Are you planning to buy an electric vehicle (EV) or do you already own one? Then you must have been wondering about the cost of EV charging. How much does it really cost to charge your electric vehicle at home or at a public charging station? Let’s break down the cost of charging an electric car and shed some light on this matter.

Home Charging: Level 1 and Level 2 Chargers

Level 1 chargers come standard with most electric vehicles. They don’t require special installation and can be plugged into a standard household outlet. So, the only cost you will incur with a Level 1 charger is the electricity cost.

According to the Energy Information Administration, the average residential electricity cost in the U.S is approximately 13 cents per kWh. If we consider an electric car with a battery capacity of 60kWh and a range of about 200 miles, charging it from zero would cost around $7.80.1

Edmunds2 and Kelley Blue Book3, it’s also where the most cost-effective EV charging happens. Picture this – the average American household electricity cost is around 16 cents per kWh, translating to roughly $60/month for 1,124 miles. In contrast, filling up a gas tank would run you about $129 for the same distance. Quite a difference, right?

Level 2 chargers, on the other hand, are more powerful than Level 1 chargers and can charge an EV faster. However, they require a special EV charging station installation at home, and the cost can range from $500 to $2000, including the charger and installation costs, such as professional labor and home modifications. The electricity cost remains the same, but your vehicle will charge much faster.

Fast Charging: Level 3 Chargers and Tesla Superchargers

Tesla Superchargers in a parking lot

Level 3 chargers, also known as DC Fast Chargers, can charge an electric vehicle to 80% in just 20-30 minutes, with costs generally ranging from $10 to $30 per session4. These chargers are usually found at commercial EV charging stations and can be a godsend for EV drivers on a long trip. The cost varies significantly from one station to another. Some stations charge a flat rate per hour, while others charge based on the amount of electricity consumed. Electrify America, for example, charges a fee starting from $0.48 per minute.5

Tesla owners have the added benefit of the Supercharger network, averaging around $0.25 per kWh. But watch out for those pesky parking fees at “free” charging stations, which could quickly turn your “free” charge into a cost2.

Read More: Understanding the Different Types of EV Chargers

Public Charging Stations: What to Look Out For

While public charging stations are convenient for EV drivers on the go, the costs can add up. According to a Consumer Report, the average cost of public Level 2 charging is $0.49 per kWh, almost four times more expensive than home charging.6

But it’s not all doom and gloom! There are ways to mitigate these costs. Some cities offer free charging at certain public chargers, and EV infrastructure is rapidly expanding, providing more options for drivers. Charge points at workplaces, shopping malls, and restaurants often offer free or discounted charging, so keep your eyes peeled!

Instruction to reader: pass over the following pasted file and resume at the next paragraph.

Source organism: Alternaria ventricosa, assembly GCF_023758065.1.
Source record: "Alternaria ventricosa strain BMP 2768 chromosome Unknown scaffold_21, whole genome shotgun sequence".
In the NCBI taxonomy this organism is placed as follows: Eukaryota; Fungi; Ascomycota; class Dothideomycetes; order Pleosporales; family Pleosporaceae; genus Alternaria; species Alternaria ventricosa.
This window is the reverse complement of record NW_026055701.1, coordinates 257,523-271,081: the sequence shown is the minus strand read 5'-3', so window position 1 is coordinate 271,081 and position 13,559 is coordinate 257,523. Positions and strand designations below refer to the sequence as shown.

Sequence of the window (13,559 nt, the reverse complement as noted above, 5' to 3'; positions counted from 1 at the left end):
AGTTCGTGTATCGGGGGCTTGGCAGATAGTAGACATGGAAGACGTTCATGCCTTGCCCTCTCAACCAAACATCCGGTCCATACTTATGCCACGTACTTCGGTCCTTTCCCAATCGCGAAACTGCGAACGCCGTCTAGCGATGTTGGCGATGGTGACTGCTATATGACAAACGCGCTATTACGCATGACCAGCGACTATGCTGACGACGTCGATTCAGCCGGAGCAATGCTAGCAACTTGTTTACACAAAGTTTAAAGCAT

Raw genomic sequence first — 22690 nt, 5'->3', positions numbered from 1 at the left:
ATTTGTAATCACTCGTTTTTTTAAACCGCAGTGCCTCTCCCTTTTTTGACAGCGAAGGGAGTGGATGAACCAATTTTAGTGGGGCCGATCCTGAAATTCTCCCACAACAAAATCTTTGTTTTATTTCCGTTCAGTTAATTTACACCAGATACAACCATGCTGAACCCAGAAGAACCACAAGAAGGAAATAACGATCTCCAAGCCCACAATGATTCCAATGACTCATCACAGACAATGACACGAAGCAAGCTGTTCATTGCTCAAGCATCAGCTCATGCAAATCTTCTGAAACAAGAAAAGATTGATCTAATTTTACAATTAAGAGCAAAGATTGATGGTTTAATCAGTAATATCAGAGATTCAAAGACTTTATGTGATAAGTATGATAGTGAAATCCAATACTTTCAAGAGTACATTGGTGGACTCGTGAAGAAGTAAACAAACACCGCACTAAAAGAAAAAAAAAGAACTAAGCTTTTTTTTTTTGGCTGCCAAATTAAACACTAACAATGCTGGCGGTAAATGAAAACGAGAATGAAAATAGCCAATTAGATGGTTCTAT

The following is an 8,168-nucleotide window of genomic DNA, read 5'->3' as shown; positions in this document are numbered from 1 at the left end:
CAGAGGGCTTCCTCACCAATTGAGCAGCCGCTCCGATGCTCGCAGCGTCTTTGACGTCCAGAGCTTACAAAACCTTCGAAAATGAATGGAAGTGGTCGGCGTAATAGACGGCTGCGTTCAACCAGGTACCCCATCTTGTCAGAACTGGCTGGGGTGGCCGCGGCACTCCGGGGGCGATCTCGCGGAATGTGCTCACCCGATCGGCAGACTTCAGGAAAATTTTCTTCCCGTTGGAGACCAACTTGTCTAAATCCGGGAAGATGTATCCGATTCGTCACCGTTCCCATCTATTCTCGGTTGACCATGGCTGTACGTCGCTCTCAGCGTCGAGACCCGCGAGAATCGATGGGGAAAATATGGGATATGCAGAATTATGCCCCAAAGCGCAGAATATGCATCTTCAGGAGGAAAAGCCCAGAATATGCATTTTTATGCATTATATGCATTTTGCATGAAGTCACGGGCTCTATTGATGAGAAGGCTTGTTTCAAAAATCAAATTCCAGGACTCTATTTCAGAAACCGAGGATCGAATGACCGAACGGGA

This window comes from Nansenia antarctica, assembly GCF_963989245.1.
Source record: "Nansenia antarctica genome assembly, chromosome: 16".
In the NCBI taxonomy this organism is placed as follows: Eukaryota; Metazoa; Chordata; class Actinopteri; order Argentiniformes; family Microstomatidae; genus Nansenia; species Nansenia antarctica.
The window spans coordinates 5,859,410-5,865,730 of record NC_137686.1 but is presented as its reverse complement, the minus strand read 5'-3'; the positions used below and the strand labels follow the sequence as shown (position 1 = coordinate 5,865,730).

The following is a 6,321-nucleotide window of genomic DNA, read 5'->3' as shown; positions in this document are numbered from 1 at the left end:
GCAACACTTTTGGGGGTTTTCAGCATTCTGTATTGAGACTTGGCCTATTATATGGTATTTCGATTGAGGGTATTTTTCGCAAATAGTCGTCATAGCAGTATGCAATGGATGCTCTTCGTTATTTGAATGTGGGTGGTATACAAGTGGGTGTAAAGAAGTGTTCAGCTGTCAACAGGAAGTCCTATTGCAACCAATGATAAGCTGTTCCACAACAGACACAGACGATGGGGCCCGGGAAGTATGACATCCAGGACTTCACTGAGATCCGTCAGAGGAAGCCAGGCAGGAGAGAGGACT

Final Thoughts

The cost of EV charging largely depends on where and how you charge your electric vehicle. While home charging, especially with a Level 2 charger, seems to be the most cost-effective method, public charging stations, with their convenience and growing infrastructure, play an essential role for EV drivers on the move. But with renewable energy sources becoming more prevalent, we may see a decrease in electricity costs, further reducing the cost of EV charging. After all, every mile in an electric vehicle is a step towards a greener future.

Just remember, as an electric vehicle owner, your charging costs will be significantly lower than the cost of fuel for a conventional vehicle. For an estimate based on your vehicle make/model and usage, see the Department of Energy’s Vehicle Cost Calculator to see what you would be spending on gas (or saving owning a newer EV!)

Sources:

  1. Charging Electric Vehicles at home (no date) Alternative Fuels Data Center: Charging Electric Vehicles at Home. Available at: https://afdc.energy.gov/fuels/electricity_charging_home.html (Accessed: 28 July 2023).
  2. Montoya, R. (2023) How much does it cost to charge an electric car?, edmunds.com. Available at: https://www.edmunds.com/electric-car/articles/how-much-does-cost-charge-electric-car.html (Accessed: 28 July 2023).
  3. Kurczewski, N. (2023) How much does it cost to charge an electric car?, kbb.com. Available at: https://www.kbb.com/car-advice/how-much-does-it-cost-to-charge-an-ev/ (Accessed: 29 July 2023).
  4. Webber, M.R. (2023) What does it cost to charge an EV on a road trip?, Investopedia. Edited by M. James. Fact checked by V. Velasquez. Available at: https://www.investopedia.com/cost-to-charge-ev-road-trip-5219817 (Accessed: 28 July 2023).
  5. Pricing and plans for EV charging (no date) Electrify America. Available at: https://www.electrifyamerica.com/pricing/ (Accessed: 28 July 2023).
  6. Linkov, J. (2023) How well do Tesla Superchargers Work for non-tesla evs?, Consumer Reports. Available at: https://www.consumerreports.org/cars/ev-chargers/how-well-do-tesla-superchargers-work-for-non-tesla-evs-a4713673565/ (Accessed: 28 July 2023).